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January 21, 2018, 03:21:54 AM
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1  Films of Sergio Leone / The Good, The Bad and The Ugly / Re: Pemiere Classics (french magazine) on: January 19, 2018, 06:18:11 PM
They're starting a new collections of "Mooks" (in their own words: "contraction of magazine and book")
The Japanese were using the term more than 30 years ago.
2  Other/Miscellaneous / Off-Topic Discussion / Re: Rate The Last Movie You Saw on: January 18, 2018, 04:53:52 PM
New Battles Without Honour and Humanity (1974) - 7/10. Kind of the digest version of the original series, with different characters, and a lot of the actors reassigned to new roles. The whole bit about guys needing to be shot 14 times before they die still holds. No one ever aims for the head!
3  Films of Sergio Leone / Duck, You Sucker / Re: Blu-ray to be released Dec 2013 on: January 18, 2018, 10:21:36 AM
WTH is this? Just a straight re-release? https://www.amazon.com/Duck-You-Sucker-Blu-ray/dp/B0791Z1SYV?
4  Other/Miscellaneous / Off-Topic Discussion / Re: 2018 Awards Season (for 2017 movies) on: January 18, 2018, 05:44:12 AM

I cannot wait to see 3 Billboards (it was released yesterday in France).
It's pretty good.
5  Other/Miscellaneous / Off-Topic Discussion / Re: Raw Deal (1948) on: January 17, 2018, 07:50:15 AM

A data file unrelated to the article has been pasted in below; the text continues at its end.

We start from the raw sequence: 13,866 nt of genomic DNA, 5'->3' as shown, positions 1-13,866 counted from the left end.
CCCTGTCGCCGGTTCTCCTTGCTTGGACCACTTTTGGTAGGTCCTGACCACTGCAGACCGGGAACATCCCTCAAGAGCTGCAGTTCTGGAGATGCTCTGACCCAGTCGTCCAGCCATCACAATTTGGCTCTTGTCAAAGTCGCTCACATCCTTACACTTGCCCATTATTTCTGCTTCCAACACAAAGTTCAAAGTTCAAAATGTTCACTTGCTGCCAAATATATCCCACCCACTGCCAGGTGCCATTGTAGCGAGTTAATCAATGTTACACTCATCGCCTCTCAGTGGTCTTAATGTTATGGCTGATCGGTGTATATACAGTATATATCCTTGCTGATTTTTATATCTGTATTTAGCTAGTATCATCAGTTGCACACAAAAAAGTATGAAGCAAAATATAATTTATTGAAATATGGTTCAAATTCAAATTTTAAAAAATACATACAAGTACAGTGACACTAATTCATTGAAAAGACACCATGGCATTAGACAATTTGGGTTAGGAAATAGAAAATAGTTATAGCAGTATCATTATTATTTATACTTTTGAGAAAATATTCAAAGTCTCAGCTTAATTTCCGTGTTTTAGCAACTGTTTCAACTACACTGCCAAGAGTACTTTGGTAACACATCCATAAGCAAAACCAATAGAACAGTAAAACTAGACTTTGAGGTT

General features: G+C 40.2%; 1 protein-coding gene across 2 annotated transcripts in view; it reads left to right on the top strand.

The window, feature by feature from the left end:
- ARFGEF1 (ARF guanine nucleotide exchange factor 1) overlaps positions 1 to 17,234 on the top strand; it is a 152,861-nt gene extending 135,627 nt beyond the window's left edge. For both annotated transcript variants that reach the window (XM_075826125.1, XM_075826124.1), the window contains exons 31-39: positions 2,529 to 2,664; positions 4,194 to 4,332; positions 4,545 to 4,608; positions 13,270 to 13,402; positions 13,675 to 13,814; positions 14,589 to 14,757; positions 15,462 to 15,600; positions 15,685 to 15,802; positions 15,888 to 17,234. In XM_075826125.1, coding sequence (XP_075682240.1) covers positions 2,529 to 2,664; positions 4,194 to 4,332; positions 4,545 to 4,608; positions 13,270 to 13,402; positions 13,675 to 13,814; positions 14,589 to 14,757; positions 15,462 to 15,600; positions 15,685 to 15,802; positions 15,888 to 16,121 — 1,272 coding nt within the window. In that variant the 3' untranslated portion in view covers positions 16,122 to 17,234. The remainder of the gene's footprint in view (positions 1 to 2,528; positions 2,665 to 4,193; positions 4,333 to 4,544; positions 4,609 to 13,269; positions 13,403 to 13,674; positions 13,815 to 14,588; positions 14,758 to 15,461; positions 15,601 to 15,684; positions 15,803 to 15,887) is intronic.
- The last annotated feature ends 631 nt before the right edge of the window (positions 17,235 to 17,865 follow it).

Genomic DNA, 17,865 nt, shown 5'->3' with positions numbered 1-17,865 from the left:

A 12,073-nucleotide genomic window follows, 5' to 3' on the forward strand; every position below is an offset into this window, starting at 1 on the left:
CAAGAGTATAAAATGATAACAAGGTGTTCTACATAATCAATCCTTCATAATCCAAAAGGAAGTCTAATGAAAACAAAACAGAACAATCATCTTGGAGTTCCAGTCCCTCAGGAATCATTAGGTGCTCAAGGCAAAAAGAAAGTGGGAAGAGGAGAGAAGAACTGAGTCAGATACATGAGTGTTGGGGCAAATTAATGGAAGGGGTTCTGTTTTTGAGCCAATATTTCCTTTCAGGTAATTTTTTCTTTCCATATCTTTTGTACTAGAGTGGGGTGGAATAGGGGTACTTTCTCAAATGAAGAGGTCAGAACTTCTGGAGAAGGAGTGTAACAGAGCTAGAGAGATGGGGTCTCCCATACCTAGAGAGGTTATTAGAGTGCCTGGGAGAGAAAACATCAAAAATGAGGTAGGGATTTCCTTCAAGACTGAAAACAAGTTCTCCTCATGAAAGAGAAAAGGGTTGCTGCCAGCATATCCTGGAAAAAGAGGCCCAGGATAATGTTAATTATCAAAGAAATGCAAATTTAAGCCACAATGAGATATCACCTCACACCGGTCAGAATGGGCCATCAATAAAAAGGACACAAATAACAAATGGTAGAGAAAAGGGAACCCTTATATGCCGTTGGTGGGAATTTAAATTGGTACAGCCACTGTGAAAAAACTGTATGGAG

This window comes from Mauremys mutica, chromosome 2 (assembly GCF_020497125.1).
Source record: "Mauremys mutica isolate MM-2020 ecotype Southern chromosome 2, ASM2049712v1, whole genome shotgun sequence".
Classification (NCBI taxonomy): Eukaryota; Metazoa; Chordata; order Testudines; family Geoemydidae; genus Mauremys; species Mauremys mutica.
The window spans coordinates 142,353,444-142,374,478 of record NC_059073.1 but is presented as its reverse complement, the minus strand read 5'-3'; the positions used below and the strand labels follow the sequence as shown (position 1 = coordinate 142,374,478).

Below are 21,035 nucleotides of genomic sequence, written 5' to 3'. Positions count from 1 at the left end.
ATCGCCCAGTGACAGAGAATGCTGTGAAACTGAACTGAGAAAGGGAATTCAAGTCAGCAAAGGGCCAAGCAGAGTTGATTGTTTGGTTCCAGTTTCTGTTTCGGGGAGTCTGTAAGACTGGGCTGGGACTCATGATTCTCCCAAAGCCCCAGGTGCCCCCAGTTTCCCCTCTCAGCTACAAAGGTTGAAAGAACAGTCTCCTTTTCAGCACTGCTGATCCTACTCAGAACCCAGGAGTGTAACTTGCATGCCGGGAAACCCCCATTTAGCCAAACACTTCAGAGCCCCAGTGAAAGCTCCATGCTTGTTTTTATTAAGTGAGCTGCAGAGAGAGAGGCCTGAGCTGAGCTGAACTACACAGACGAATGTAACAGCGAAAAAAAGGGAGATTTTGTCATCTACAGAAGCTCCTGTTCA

Fabulous looking transfer! (Too bad the movie sucks. Oh well).
6  Other/Miscellaneous / Off-Topic Discussion / Re: Raw Deal (1948) on: January 16, 2018, 01:36:22 PM
Blu in da house!
7  Films of Sergio Leone / Other Films / Re: Name Your Top 20 Westerns of all time... on: January 16, 2018, 11:09:28 AM
Shane is way more groundbreaking.
Absolutely. That moment when Emile Meyer makes his "we were here first" speech changes everything we've known up to that point. Then we realize that Shane is actually working for the bad guys, Wilson is the true (and tragic) hero. Westerns in the 50s weren't usually capable of such reversals.
8  Other/Miscellaneous / Off-Topic Discussion / Re: DJ and D&D Go to the Symphony on: January 16, 2018, 09:34:29 AM
I think about 35.
9  Other/Miscellaneous / Off-Topic Discussion / Re: DJ and D&D Go to the Symphony on: January 16, 2018, 06:48:58 AM
They were in the HH row--about 10 rows farther back than I would have liked. I was able to see the pianist well enough, but for the other players it was hard to see what they were up to. I had no trouble seeing what Fischer was doing, of course (except for the Beethoven, as I mentioned). The seats were almost in the center of the row, so we were well positioned as far as that goes. I can't complain about the price--thanks again, Drink, for arranging things. My date really enjoyed it and demonstrated her appreciation afterwards.
10  Other/Miscellaneous / Off-Topic Discussion / Re: Raw Deal (1948) on: January 15, 2018, 05:42:53 PM